[0021] Accordingly, the present invention relates to a solid regenerated standard viscose fibre having a cross section the area of which is larger than the area of the largest equilateral triangle inscribed into said cross section by a factor of less than 2.50 times, preferably less than 2.40 times, especially preferred less than 2.25 times, and having a Syngina absorbency as defined hereinafter of more than 6.0 g/g fibre.

4. BRIEF DESCRIPTION OF THE FIGURES

[0022] FIG. 1 shows a triangle inscribed into the cross section of a triangular fibre according to the present invention.

[0023] FIG. 2 shows a triangle inscribed into the cross section of a trilobal fibre according to the state of the art.

[0024] FIG. 3 depicts the apparatus used to perform the Syngina test method.

[0025] FIG. 4 depicts the mechanical press used to prepare the test specimen for the Syngina test method.

[0026] FIG. 5 is a sectional view of a component of the mechanical press of FIG. 4, according to lines A-A.

[0027] FIG. 6 is a sectional view of another component of the mechanical press of FIG. 4, according to lines B-B.

[0028] FIG. 7 is an enlarged sectional view of region Y in FIG. 5.

[0029] FIG. 8 is an enlarged sectional view of region Z in FIG. 6.

[0030] FIG. 9 to 15 show the shapes of the fibres produced according to Examples 1 to 7 in enlarged view.

5. DETAILED DESCRIPTION OF THE INVENTION

[0031] For the purposes of the present invention, the term "solid" shall mean that the fibre has a solid, not hollow or collapsed structure.

[0032] The term "standard" shall mean that the fibre is a regenerated cellulosic fibre obtained by the viscose process having a breaking force in the conditioned state Bc [cN] of less than 1.3 {square root over (T)}+2T and a force required to produce an elongation of 5% in the wet state Bm [cN] of less than 0.5 {square root over (T)} where T is the mean linear density in dtex.

[0033] The cross section of the fibre according to the invention roughly resembles a triangular shape. This triangular shape can be best defined by comparing the area of the fibre cross section with area of the largest equilateral triangle inscribed into said cross section.

[0034] The smaller the difference between the area of the cross section of the fibre and the area of this largest inscribed triangle, the more resembles the cross section of the fibre a triangular shape.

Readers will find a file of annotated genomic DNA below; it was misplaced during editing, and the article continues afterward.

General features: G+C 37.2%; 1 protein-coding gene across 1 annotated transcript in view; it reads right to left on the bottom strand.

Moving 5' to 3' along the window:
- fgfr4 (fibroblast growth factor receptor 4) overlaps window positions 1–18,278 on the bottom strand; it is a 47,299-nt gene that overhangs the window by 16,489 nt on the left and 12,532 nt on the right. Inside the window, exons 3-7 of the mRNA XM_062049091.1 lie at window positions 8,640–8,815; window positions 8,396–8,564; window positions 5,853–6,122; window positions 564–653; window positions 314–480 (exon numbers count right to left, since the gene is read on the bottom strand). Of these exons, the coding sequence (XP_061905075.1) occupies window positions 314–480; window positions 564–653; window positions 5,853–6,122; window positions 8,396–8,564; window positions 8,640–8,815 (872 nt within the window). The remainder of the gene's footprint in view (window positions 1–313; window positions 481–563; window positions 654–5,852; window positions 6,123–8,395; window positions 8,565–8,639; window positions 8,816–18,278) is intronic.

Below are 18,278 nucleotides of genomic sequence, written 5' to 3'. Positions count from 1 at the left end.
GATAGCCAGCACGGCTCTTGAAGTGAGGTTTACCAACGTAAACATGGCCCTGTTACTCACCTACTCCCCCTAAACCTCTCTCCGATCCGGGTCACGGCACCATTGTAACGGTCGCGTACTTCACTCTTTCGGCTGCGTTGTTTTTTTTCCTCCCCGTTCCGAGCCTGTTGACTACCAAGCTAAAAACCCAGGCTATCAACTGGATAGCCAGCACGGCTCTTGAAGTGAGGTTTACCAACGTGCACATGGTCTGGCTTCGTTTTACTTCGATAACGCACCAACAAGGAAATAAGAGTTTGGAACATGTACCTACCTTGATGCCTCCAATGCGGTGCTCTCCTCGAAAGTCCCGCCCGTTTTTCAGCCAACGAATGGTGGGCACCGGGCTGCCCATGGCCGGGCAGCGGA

[0035] As can be seen from FIG. 1, in the case of a roughly triangular shape of the cross section, the area of the cross section of the fibre is not much larger than the area of the largest equilateral triangle inscribed into said cross section.

[0036] However, according to FIG. 2, if a triangle is inscribed into a fibre with a trilobal cross section having limbs with an aspect ratio of greater than 2:1, the area of the cross section of the fibre is much larger than the area of the inscribed triangle.

[0037] According to the present invention, the ratio between the area of the cross section of the fibre and the area of the largest inscribed equilateral triangle should be less than a factor of 2.50 times, preferably less than 2.40, especially preferred less than 2.25, said area of the cross section and said factor being determined according to the methods set out in detail below. For the purposes of the present invention this factor shall be called "Delta ratio".

[0038] The article "Verzug, Verstreckung und Querschnittsmodifizierung" by Dr. Erich Treiber, Chemiefasem 5/1967, 344-348 discloses high wet modulus (HWM) filaments having been produced with a trilobal spinneret. The titre of the filament was 3.3 den, the tenacity 4 g/den in conditioned state and 2.4 g/den in wet state and the elongation was 10% resp. 14%. The cross section of this filament is depicted in FIG. 8a) of this publication and represents a Delta ratio of 1.67.